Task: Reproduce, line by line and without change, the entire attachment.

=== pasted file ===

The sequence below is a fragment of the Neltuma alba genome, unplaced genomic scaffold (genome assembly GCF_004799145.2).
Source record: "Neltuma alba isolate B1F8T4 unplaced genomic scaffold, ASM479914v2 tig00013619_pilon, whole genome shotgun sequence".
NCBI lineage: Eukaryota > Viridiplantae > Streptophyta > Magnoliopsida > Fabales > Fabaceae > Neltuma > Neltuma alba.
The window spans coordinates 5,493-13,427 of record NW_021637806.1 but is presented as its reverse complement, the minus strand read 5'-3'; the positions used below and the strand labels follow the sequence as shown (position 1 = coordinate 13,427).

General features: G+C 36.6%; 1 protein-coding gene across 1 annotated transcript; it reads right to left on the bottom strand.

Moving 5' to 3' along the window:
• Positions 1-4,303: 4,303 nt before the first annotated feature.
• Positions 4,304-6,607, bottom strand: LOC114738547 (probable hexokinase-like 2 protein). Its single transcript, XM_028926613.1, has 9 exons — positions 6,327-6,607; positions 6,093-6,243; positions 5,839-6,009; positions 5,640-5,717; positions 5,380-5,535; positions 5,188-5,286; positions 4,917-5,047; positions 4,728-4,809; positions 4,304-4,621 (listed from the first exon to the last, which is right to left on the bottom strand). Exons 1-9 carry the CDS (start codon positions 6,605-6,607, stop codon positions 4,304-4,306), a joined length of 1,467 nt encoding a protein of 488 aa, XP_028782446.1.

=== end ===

The sequence below is a fragment of the Neltuma alba genome, unplaced genomic scaffold (genome assembly GCF_004799145.2).
Source record: "Neltuma alba isolate B1F8T4 unplaced genomic scaffold, ASM479914v2 tig00013619_pilon, whole genome shotgun sequence".
NCBI lineage: Eukaryota > Viridiplantae > Streptophyta > Magnoliopsida > Fabales > Fabaceae > Neltuma > Neltuma alba.
The window spans coordinates 5,493-13,427 of record NW_021637806.1 but is presented as its reverse complement, the minus strand read 5'-3'; the positions used below and the strand labels follow the sequence as shown (position 1 = coordinate 13,427).

General features: G+C 36.6%; 1 protein-coding gene across 1 annotated transcript; it reads right to left on the bottom strand.

Moving 5' to 3' along the window:
• Positions 1-4,303: 4,303 nt before the first annotated feature.
• Positions 4,304-6,607, bottom strand: LOC114738547 (probable hexokinase-like 2 protein). Its single transcript, XM_028926613.1, has 9 exons — positions 6,327-6,607; positions 6,093-6,243; positions 5,839-6,009; positions 5,640-5,717; positions 5,380-5,535; positions 5,188-5,286; positions 4,917-5,047; positions 4,728-4,809; positions 4,304-4,621 (listed from the first exon to the last, which is right to left on the bottom strand). Exons 1-9 carry the CDS (start codon positions 6,605-6,607, stop codon positions 4,304-4,306), a joined length of 1,467 nt encoding a protein of 488 aa, XP_028782446.1.